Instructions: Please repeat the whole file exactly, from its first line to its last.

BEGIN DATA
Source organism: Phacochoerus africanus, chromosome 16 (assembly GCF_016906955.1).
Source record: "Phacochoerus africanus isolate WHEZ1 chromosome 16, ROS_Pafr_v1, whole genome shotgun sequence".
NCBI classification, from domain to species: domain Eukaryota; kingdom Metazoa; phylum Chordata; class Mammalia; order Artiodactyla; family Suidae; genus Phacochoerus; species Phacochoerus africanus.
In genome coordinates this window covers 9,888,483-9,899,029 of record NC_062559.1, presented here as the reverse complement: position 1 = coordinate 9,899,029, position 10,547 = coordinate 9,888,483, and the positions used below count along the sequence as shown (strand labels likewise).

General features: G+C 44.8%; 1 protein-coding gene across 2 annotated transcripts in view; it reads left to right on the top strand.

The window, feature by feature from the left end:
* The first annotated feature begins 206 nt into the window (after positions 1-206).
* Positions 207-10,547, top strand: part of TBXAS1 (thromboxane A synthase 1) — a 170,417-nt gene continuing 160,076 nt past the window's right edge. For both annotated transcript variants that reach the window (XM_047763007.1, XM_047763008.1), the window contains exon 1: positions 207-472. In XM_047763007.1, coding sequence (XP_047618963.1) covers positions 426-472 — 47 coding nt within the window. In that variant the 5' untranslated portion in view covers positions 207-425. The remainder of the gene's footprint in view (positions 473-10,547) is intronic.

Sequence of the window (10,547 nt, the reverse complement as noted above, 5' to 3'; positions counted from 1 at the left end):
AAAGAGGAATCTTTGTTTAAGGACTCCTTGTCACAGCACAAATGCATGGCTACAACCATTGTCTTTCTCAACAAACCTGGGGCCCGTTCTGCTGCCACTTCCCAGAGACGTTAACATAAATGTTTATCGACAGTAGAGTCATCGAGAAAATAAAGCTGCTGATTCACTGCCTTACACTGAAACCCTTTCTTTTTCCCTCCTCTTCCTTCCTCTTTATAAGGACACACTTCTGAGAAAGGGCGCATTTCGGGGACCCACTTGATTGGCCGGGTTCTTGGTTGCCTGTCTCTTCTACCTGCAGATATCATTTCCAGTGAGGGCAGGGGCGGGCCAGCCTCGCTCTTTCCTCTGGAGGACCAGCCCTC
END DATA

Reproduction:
Source organism: Phacochoerus africanus, chromosome 16 (assembly GCF_016906955.1).
Source record: "Phacochoerus africanus isolate WHEZ1 chromosome 16, ROS_Pafr_v1, whole genome shotgun sequence".
NCBI classification, from domain to species: domain Eukaryota; kingdom Metazoa; phylum Chordata; class Mammalia; order Artiodactyla; family Suidae; genus Phacochoerus; species Phacochoerus africanus.
In genome coordinates this window covers 9,888,483-9,899,029 of record NC_062559.1, presented here as the reverse complement: position 1 = coordinate 9,899,029, position 10,547 = coordinate 9,888,483, and the positions used below count along the sequence as shown (strand labels likewise).

General features: G+C 44.8%; 1 protein-coding gene across 2 annotated transcripts in view; it reads left to right on the top strand.

The window, feature by feature from the left end:
* The first annotated feature begins 206 nt into the window (after positions 1-206).
* Positions 207-10,547, top strand: part of TBXAS1 (thromboxane A synthase 1) — a 170,417-nt gene continuing 160,076 nt past the window's right edge. For both annotated transcript variants that reach the window (XM_047763007.1, XM_047763008.1), the window contains exon 1: positions 207-472. In XM_047763007.1, coding sequence (XP_047618963.1) covers positions 426-472 — 47 coding nt within the window. In that variant the 5' untranslated portion in view covers positions 207-425. The remainder of the gene's footprint in view (positions 473-10,547) is intronic.

Sequence of the window (10,547 nt, the reverse complement as noted above, 5' to 3'; positions counted from 1 at the left end):
AAAGAGGAATCTTTGTTTAAGGACTCCTTGTCACAGCACAAATGCATGGCTACAACCATTGTCTTTCTCAACAAACCTGGGGCCCGTTCTGCTGCCACTTCCCAGAGACGTTAACATAAATGTTTATCGACAGTAGAGTCATCGAGAAAATAAAGCTGCTGATTCACTGCCTTACACTGAAACCCTTTCTTTTTCCCTCCTCTTCCTTCCTCTTTATAAGGACACACTTCTGAGAAAGGGCGCATTTCGGGGACCCACTTGATTGGCCGGGTTCTTGGTTGCCTGTCTCTTCTACCTGCAGATATCATTTCCAGTGAGGGCAGGGGCGGGCCAGCCTCGCTCTTTCCTCTGGAGGACCAGCCCTC